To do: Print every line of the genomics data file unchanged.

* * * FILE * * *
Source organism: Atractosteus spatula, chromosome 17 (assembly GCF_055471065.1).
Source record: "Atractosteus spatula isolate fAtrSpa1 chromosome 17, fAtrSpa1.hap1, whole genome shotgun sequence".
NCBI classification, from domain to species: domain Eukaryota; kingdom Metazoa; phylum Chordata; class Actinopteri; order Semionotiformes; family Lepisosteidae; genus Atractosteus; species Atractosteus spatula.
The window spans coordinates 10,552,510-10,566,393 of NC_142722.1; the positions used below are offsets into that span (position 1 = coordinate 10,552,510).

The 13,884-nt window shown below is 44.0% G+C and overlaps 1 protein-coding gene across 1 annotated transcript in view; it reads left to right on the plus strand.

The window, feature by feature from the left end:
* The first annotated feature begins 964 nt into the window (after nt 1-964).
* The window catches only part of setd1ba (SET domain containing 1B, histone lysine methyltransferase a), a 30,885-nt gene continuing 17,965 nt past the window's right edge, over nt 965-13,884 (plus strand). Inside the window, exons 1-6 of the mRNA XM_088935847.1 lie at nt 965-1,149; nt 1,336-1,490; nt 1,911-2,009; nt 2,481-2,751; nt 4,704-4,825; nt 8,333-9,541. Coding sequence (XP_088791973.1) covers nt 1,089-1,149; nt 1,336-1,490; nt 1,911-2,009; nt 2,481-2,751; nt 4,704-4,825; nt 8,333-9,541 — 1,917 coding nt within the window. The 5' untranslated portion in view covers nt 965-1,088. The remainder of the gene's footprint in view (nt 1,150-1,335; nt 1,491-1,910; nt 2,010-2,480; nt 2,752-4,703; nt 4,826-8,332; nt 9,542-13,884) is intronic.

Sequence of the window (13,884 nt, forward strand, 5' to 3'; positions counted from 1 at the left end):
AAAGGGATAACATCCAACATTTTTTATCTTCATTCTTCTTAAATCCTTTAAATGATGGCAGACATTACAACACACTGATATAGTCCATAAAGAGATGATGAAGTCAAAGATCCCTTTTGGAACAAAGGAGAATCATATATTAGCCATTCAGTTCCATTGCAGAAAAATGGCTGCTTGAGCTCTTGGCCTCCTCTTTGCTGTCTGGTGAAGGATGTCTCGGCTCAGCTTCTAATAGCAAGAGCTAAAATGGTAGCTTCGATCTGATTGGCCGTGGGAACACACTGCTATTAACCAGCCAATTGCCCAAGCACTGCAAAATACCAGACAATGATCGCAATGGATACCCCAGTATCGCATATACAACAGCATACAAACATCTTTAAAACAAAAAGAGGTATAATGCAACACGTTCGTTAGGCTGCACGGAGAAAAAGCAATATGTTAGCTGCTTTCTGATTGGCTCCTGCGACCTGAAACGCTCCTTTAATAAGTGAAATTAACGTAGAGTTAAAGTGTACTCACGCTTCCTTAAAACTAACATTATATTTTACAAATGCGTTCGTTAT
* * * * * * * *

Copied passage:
Source organism: Atractosteus spatula, chromosome 17 (assembly GCF_055471065.1).
Source record: "Atractosteus spatula isolate fAtrSpa1 chromosome 17, fAtrSpa1.hap1, whole genome shotgun sequence".
NCBI classification, from domain to species: domain Eukaryota; kingdom Metazoa; phylum Chordata; class Actinopteri; order Semionotiformes; family Lepisosteidae; genus Atractosteus; species Atractosteus spatula.
The window spans coordinates 10,552,510-10,566,393 of NC_142722.1; the positions used below are offsets into that span (position 1 = coordinate 10,552,510).

The 13,884-nt window shown below is 44.0% G+C and overlaps 1 protein-coding gene across 1 annotated transcript in view; it reads left to right on the plus strand.

The window, feature by feature from the left end:
* The first annotated feature begins 964 nt into the window (after nt 1-964).
* The window catches only part of setd1ba (SET domain containing 1B, histone lysine methyltransferase a), a 30,885-nt gene continuing 17,965 nt past the window's right edge, over nt 965-13,884 (plus strand). Inside the window, exons 1-6 of the mRNA XM_088935847.1 lie at nt 965-1,149; nt 1,336-1,490; nt 1,911-2,009; nt 2,481-2,751; nt 4,704-4,825; nt 8,333-9,541. Coding sequence (XP_088791973.1) covers nt 1,089-1,149; nt 1,336-1,490; nt 1,911-2,009; nt 2,481-2,751; nt 4,704-4,825; nt 8,333-9,541 — 1,917 coding nt within the window. The 5' untranslated portion in view covers nt 965-1,088. The remainder of the gene's footprint in view (nt 1,150-1,335; nt 1,491-1,910; nt 2,010-2,480; nt 2,752-4,703; nt 4,826-8,332; nt 9,542-13,884) is intronic.

Sequence of the window (13,884 nt, forward strand, 5' to 3'; positions counted from 1 at the left end):
AAAGGGATAACATCCAACATTTTTTATCTTCATTCTTCTTAAATCCTTTAAATGATGGCAGACATTACAACACACTGATATAGTCCATAAAGAGATGATGAAGTCAAAGATCCCTTTTGGAACAAAGGAGAATCATATATTAGCCATTCAGTTCCATTGCAGAAAAATGGCTGCTTGAGCTCTTGGCCTCCTCTTTGCTGTCTGGTGAAGGATGTCTCGGCTCAGCTTCTAATAGCAAGAGCTAAAATGGTAGCTTCGATCTGATTGGCCGTGGGAACACACTGCTATTAACCAGCCAATTGCCCAAGCACTGCAAAATACCAGACAATGATCGCAATGGATACCCCAGTATCGCATATACAACAGCATACAAACATCTTTAAAACAAAAAGAGGTATAATGCAACACGTTCGTTAGGCTGCACGGAGAAAAAGCAATATGTTAGCTGCTTTCTGATTGGCTCCTGCGACCTGAAACGCTCCTTTAATAAGTGAAATTAACGTAGAGTTAAAGTGTACTCACGCTTCCTTAAAACTAACATTATATTTTACAAATGCGTTCGTTAT